Self-directed long-term care programs can improve
participant well-being, care quality, and cost containment. Long-term care in the United States was
once a predominantly institutionally based system of care.
The provision of long-term care in the U.S. has shifted to one in which recipients can increasingly receive a range of both medical and supportive services at home and in the community, highlights the latest edition of The Gerontological Society of America's Public Policy & Aging Report (PP&AR). Further, individuals have gained the increased ability to choose how, where, and from whom they receive these services.
Today, almost 850,000 Americans direct their own care through 270 long-term services and support (LTSS) programs that are generally heralded by those on both sides of the political spectrum. Self-direction is the umbrella term applied to an approach to the delivery of LTSS in which those eligible receive cash payments in place of traditionally delivered services. With these payments, they can decide how best to meet their support needs.
The new publication explores the evolution of the self-directed care movement in LTSS, as told by many of the principals who helped to shape and grow it. It examines many of the implementation challenges as self-direction moved from a controlled experiment to a national option, as well as the major changes in the environment that have shaped its development.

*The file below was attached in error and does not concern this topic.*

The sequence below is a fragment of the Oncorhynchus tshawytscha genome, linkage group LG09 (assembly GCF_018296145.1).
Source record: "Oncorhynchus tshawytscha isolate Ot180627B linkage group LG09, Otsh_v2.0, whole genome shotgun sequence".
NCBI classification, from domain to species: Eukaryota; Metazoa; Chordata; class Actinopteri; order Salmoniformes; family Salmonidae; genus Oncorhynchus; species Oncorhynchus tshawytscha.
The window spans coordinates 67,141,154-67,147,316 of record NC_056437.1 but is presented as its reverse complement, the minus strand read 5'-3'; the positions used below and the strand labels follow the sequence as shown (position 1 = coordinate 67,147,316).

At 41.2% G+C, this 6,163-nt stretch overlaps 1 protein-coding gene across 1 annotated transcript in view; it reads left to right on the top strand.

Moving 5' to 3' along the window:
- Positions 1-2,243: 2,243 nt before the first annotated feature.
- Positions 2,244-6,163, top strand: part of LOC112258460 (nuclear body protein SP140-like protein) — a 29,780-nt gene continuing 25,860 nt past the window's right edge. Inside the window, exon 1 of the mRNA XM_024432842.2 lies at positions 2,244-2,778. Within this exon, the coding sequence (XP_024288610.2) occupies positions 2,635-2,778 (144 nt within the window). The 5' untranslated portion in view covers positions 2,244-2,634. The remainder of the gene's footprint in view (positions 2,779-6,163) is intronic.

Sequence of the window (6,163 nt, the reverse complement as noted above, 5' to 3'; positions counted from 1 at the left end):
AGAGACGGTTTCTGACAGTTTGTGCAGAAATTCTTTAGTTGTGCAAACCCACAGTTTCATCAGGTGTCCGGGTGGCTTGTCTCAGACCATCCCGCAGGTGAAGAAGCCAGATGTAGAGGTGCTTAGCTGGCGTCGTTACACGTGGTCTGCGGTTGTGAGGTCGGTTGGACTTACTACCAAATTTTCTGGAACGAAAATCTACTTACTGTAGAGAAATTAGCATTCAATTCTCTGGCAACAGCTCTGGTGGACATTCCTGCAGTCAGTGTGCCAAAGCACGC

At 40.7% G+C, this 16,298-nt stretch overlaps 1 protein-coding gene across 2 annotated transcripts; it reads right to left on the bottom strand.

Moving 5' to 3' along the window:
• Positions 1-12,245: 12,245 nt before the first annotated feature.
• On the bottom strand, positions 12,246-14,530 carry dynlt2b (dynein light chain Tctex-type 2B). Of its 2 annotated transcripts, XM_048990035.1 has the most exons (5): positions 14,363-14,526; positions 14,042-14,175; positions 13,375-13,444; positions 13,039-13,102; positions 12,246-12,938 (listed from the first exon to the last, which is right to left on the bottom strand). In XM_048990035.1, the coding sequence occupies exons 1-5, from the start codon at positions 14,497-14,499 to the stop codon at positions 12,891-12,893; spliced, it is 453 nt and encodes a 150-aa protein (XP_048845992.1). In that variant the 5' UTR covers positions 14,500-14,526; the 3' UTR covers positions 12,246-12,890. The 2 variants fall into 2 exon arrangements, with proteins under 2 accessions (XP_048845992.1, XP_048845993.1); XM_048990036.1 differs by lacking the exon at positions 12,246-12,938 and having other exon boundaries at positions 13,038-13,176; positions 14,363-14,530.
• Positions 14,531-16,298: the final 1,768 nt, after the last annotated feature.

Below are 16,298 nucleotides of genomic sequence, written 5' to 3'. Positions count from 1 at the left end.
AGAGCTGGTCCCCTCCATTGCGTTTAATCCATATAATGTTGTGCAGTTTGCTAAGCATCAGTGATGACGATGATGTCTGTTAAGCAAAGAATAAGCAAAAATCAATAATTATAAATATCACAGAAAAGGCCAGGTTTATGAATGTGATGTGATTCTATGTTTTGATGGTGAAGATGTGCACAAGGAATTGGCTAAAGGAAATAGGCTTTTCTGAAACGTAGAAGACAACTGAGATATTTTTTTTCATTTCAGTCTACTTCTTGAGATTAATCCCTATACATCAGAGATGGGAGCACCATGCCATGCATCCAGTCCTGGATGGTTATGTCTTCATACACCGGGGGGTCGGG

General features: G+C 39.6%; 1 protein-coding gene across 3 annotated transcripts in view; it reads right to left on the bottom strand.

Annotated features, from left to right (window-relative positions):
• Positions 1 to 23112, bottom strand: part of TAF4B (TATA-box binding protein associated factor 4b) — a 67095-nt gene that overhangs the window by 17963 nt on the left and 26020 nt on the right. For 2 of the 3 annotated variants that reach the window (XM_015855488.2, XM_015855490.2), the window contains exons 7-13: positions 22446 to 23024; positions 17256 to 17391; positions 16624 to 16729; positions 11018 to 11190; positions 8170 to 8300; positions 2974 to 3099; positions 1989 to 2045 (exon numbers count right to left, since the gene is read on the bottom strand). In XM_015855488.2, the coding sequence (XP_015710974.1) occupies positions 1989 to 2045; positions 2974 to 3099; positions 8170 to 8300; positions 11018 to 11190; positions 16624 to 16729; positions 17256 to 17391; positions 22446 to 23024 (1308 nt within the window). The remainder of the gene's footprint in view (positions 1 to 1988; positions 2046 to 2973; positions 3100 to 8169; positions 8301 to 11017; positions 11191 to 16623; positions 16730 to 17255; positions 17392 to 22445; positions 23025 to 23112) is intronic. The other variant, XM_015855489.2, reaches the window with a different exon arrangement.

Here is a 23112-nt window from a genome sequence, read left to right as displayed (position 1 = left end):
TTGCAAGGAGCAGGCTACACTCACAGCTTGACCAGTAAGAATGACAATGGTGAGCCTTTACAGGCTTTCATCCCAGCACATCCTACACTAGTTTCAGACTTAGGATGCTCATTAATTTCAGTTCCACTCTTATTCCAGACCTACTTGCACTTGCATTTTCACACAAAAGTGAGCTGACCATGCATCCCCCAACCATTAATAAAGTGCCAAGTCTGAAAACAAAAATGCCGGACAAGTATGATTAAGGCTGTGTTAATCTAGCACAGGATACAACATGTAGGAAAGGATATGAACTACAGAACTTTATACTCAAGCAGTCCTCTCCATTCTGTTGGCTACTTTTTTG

Among the expert authors is Kevin Mahoney, who is currently the director of the National Resource Center for Participant-Directed Services.
"It has been nearly ten years since a major journal devoted a full issue to participant self-direction in long-term supports and services. A lot has happened in that time. It is appropriate that this attention comes as a new administration and Congress debate future directions and priorities."
A total of seven articles are included, starting with a look at the evolution of participant-directed care in home and community-based services in the U.S. and a review of recent trends in demand and availability. The issue also documents changes in federal legislation, regulation, and practice that have encouraged the growth of self-directed LTSS.
Another piece makes international comparisons between programs in Australia, England, Germany, the Netherlands, and the U.S. - and highlights significant differences in terms of eligibility, policy, and process between the approaches taken in each of the countries. The final article focuses on where the field of participant- directed care is likely to go next from its current status in the American health care system.